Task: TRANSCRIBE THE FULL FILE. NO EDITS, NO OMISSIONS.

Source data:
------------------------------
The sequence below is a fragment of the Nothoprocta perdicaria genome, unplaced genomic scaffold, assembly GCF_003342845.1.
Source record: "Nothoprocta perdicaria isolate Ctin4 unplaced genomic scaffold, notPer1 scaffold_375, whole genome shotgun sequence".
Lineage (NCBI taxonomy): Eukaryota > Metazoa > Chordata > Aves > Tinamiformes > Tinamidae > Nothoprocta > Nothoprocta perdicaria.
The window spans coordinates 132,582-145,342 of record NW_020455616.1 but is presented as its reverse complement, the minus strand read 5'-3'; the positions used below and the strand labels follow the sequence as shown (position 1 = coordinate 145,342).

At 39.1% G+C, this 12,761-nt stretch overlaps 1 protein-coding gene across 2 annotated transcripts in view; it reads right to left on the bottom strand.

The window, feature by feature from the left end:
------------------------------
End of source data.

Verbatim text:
The sequence below is a fragment of the Nothoprocta perdicaria genome, unplaced genomic scaffold, assembly GCF_003342845.1.
Source record: "Nothoprocta perdicaria isolate Ctin4 unplaced genomic scaffold, notPer1 scaffold_375, whole genome shotgun sequence".
Lineage (NCBI taxonomy): Eukaryota > Metazoa > Chordata > Aves > Tinamiformes > Tinamidae > Nothoprocta > Nothoprocta perdicaria.
The window spans coordinates 132,582-145,342 of record NW_020455616.1 but is presented as its reverse complement, the minus strand read 5'-3'; the positions used below and the strand labels follow the sequence as shown (position 1 = coordinate 145,342).

At 39.1% G+C, this 12,761-nt stretch overlaps 1 protein-coding gene across 2 annotated transcripts in view; it reads right to left on the bottom strand.

The window, feature by feature from the left end: